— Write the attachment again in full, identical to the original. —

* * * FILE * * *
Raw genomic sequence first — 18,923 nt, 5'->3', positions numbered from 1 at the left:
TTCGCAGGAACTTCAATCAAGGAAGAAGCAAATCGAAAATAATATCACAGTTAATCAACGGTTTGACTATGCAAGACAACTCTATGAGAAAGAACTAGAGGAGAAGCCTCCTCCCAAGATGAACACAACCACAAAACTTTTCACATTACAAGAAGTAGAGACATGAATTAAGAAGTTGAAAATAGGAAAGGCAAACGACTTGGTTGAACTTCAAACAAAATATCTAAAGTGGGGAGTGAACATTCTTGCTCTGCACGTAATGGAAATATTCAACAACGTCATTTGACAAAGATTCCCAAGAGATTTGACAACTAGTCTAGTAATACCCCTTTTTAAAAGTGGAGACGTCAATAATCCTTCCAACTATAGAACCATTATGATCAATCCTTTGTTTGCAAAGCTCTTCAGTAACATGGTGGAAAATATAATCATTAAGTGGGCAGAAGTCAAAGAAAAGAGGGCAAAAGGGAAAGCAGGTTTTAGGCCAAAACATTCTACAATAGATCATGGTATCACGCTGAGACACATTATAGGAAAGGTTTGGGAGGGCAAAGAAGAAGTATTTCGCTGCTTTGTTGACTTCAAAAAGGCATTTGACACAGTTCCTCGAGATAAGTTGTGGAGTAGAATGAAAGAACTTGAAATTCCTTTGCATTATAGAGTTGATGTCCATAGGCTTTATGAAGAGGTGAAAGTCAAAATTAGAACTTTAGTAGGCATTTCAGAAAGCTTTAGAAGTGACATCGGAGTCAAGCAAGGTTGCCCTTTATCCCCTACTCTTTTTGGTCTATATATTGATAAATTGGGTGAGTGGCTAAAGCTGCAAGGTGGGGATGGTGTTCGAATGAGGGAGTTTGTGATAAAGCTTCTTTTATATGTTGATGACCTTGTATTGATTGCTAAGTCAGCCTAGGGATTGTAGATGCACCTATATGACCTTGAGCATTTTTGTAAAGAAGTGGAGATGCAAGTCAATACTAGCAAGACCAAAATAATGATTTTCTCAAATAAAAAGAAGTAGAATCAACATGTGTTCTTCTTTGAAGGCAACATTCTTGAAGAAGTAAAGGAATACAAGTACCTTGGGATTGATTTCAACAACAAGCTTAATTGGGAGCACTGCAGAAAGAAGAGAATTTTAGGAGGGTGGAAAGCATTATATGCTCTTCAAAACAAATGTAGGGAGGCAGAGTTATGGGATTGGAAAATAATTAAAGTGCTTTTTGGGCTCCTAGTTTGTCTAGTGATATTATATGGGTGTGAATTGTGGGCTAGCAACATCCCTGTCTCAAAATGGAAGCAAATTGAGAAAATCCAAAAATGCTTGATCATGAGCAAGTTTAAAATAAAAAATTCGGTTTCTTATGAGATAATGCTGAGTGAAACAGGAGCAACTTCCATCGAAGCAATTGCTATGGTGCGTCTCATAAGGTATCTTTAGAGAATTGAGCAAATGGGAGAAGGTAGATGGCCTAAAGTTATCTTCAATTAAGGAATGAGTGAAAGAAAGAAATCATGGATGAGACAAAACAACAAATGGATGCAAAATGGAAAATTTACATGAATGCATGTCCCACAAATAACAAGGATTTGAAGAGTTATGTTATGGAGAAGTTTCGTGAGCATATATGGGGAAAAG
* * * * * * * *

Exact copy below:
Raw genomic sequence first — 18,923 nt, 5'->3', positions numbered from 1 at the left:
TTCGCAGGAACTTCAATCAAGGAAGAAGCAAATCGAAAATAATATCACAGTTAATCAACGGTTTGACTATGCAAGACAACTCTATGAGAAAGAACTAGAGGAGAAGCCTCCTCCCAAGATGAACACAACCACAAAACTTTTCACATTACAAGAAGTAGAGACATGAATTAAGAAGTTGAAAATAGGAAAGGCAAACGACTTGGTTGAACTTCAAACAAAATATCTAAAGTGGGGAGTGAACATTCTTGCTCTGCACGTAATGGAAATATTCAACAACGTCATTTGACAAAGATTCCCAAGAGATTTGACAACTAGTCTAGTAATACCCCTTTTTAAAAGTGGAGACGTCAATAATCCTTCCAACTATAGAACCATTATGATCAATCCTTTGTTTGCAAAGCTCTTCAGTAACATGGTGGAAAATATAATCATTAAGTGGGCAGAAGTCAAAGAAAAGAGGGCAAAAGGGAAAGCAGGTTTTAGGCCAAAACATTCTACAATAGATCATGGTATCACGCTGAGACACATTATAGGAAAGGTTTGGGAGGGCAAAGAAGAAGTATTTCGCTGCTTTGTTGACTTCAAAAAGGCATTTGACACAGTTCCTCGAGATAAGTTGTGGAGTAGAATGAAAGAACTTGAAATTCCTTTGCATTATAGAGTTGATGTCCATAGGCTTTATGAAGAGGTGAAAGTCAAAATTAGAACTTTAGTAGGCATTTCAGAAAGCTTTAGAAGTGACATCGGAGTCAAGCAAGGTTGCCCTTTATCCCCTACTCTTTTTGGTCTATATATTGATAAATTGGGTGAGTGGCTAAAGCTGCAAGGTGGGGATGGTGTTCGAATGAGGGAGTTTGTGATAAAGCTTCTTTTATATGTTGATGACCTTGTATTGATTGCTAAGTCAGCCTAGGGATTGTAGATGCACCTATATGACCTTGAGCATTTTTGTAAAGAAGTGGAGATGCAAGTCAATACTAGCAAGACCAAAATAATGATTTTCTCAAATAAAAAGAAGTAGAATCAACATGTGTTCTTCTTTGAAGGCAACATTCTTGAAGAAGTAAAGGAATACAAGTACCTTGGGATTGATTTCAACAACAAGCTTAATTGGGAGCACTGCAGAAAGAAGAGAATTTTAGGAGGGTGGAAAGCATTATATGCTCTTCAAAACAAATGTAGGGAGGCAGAGTTATGGGATTGGAAAATAATTAAAGTGCTTTTTGGGCTCCTAGTTTGTCTAGTGATATTATATGGGTGTGAATTGTGGGCTAGCAACATCCCTGTCTCAAAATGGAAGCAAATTGAGAAAATCCAAAAATGCTTGATCATGAGCAAGTTTAAAATAAAAAATTCGGTTTCTTATGAGATAATGCTGAGTGAAACAGGAGCAACTTCCATCGAAGCAATTGCTATGGTGCGTCTCATAAGGTATCTTTAGAGAATTGAGCAAATGGGAGAAGGTAGATGGCCTAAAGTTATCTTCAATTAAGGAATGAGTGAAAGAAAGAAATCATGGATGAGACAAAACAACAAATGGATGCAAAATGGAAAATTTACATGAATGCATGTCCCACAAATAACAAGGATTTGAAGAGTTATGTTATGGAGAAGTTTCGTGAGCATATATGGGGAAAAG